Is Netflix Really Winning the Battle for OTT Viewers?
Following the announcement of ComScore OTT Intelligence this past March, a syndicated service to measure over-the-top (OTT) content viewing, there has been a rush to collect data on consumer behavior across home networked-connected devices.
According to recent data from ComScore, Netflix is clearly the leader in total U.S. OTT viewing hours. They account for 40% of all U.S. OTT viewing hours. That percentage is more than Amazon’s (7%), YouTube’s (18%) and Hulu’s (14%) shares combined.
But does that make Netflix the winner of OTT? Even though Netflix has 40% of total OTT hours, when it comes to average viewing hours per month, per household, Hulu leads this category with close to 30 hours per month.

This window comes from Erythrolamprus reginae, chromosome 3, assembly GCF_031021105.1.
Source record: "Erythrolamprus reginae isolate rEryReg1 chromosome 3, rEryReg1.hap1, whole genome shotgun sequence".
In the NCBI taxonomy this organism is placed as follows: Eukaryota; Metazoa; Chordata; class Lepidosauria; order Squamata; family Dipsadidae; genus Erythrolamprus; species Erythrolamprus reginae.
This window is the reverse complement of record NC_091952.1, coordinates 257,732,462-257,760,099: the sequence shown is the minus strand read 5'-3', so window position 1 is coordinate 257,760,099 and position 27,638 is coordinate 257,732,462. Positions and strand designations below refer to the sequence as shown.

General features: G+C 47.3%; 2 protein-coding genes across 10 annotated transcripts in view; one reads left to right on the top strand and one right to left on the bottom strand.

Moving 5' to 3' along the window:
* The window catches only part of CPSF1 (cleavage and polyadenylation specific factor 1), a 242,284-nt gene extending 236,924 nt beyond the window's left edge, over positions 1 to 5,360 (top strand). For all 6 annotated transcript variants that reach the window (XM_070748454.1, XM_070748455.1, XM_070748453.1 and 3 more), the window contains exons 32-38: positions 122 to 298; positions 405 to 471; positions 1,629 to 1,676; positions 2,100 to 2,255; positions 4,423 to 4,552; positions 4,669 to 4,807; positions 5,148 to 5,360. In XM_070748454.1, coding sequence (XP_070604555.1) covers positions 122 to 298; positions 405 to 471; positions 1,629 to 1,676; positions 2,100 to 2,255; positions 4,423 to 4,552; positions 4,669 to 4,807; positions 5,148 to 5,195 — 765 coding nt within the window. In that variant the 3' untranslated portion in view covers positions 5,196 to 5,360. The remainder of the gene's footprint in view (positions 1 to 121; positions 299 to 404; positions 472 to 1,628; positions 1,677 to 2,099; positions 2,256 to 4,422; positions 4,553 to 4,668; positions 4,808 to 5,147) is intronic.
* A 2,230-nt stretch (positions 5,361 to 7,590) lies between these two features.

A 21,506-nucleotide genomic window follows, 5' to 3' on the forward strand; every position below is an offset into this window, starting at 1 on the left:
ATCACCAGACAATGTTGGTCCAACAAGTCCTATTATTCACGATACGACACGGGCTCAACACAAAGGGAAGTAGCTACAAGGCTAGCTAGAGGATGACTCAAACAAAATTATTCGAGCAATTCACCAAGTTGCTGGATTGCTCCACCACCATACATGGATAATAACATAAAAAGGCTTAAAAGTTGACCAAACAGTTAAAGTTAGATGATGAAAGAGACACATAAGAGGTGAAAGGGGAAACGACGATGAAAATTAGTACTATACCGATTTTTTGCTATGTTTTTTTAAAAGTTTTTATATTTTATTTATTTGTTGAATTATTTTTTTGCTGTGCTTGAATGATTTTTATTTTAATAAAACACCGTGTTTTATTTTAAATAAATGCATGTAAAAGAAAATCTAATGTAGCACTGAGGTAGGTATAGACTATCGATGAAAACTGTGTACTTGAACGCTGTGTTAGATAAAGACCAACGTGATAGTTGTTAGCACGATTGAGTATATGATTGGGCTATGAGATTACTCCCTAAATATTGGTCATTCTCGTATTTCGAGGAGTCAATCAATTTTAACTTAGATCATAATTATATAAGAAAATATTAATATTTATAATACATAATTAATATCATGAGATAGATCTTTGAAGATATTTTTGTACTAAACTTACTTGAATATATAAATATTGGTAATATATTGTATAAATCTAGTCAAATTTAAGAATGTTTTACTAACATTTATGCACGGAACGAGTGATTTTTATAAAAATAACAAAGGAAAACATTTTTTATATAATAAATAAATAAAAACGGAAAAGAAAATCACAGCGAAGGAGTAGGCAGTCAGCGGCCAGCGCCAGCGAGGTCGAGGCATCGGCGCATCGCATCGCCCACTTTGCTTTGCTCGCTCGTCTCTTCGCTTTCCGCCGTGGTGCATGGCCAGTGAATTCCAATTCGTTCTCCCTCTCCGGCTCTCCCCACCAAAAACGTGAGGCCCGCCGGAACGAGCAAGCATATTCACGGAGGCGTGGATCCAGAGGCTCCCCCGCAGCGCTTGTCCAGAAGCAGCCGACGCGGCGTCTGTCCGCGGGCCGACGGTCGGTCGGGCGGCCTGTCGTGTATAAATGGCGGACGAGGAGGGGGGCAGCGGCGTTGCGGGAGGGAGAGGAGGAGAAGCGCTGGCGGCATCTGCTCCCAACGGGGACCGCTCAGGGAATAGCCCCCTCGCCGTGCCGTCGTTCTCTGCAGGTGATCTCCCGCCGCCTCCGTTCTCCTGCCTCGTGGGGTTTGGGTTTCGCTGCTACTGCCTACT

Additional data for viewer engagement shows Hulu leading in that category as well. Hulu households average 2.9 hours of viewing per day. Netflix only averages 2.2, Amazon averages 2, and YouTube, comes in with an average of 2.1.
Where does that leave us? It’s safe to assume that Netflix is the most popular OTT service. Viewer demand for Netflix originals is on average 8 times higher than that for Amazon’s originals, according to a study by Parrot Analytics released earlier this year.
In its report, Parrot wrote “Netflix’s veteran titles still attract significant amounts of demand, such as the peak in March (weeks 9-13) from the fourth season of House of Cards and the second season of Marvel’s Daredevil. However, Netflix’s true strength is in its constant production and release of new, buzzy content: After the premiere of Stranger Things in week 28, demand increased to new heights.”